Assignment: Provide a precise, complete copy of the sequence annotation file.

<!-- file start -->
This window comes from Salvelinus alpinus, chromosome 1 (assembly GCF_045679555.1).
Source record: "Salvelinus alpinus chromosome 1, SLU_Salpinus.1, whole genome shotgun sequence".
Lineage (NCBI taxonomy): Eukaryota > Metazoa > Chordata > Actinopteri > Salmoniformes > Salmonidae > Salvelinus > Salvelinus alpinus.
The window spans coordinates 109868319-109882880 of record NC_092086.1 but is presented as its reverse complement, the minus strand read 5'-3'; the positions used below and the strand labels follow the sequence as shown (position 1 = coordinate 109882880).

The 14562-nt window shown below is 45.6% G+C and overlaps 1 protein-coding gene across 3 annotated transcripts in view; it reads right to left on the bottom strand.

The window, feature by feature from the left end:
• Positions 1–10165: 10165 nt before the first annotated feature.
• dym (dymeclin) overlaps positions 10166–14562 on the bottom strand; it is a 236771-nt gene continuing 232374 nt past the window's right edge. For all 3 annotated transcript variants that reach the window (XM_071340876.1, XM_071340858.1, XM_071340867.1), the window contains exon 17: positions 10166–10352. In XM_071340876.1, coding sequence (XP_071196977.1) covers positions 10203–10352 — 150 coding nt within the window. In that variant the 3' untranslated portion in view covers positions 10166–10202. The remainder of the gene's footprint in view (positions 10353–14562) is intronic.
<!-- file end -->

This window comes from Salvelinus alpinus, chromosome 1 (assembly GCF_045679555.1).
Source record: "Salvelinus alpinus chromosome 1, SLU_Salpinus.1, whole genome shotgun sequence".
Lineage (NCBI taxonomy): Eukaryota > Metazoa > Chordata > Actinopteri > Salmoniformes > Salmonidae > Salvelinus > Salvelinus alpinus.
The window spans coordinates 109868319-109882880 of record NC_092086.1 but is presented as its reverse complement, the minus strand read 5'-3'; the positions used below and the strand labels follow the sequence as shown (position 1 = coordinate 109882880).

The 14562-nt window shown below is 45.6% G+C and overlaps 1 protein-coding gene across 3 annotated transcripts in view; it reads right to left on the bottom strand.

The window, feature by feature from the left end:
• Positions 1–10165: 10165 nt before the first annotated feature.
• dym (dymeclin) overlaps positions 10166–14562 on the bottom strand; it is a 236771-nt gene continuing 232374 nt past the window's right edge. For all 3 annotated transcript variants that reach the window (XM_071340876.1, XM_071340858.1, XM_071340867.1), the window contains exon 17: positions 10166–10352. In XM_071340876.1, coding sequence (XP_071196977.1) covers positions 10203–10352 — 150 coding nt within the window. In that variant the 3' untranslated portion in view covers positions 10166–10202. The remainder of the gene's footprint in view (positions 10353–14562) is intronic.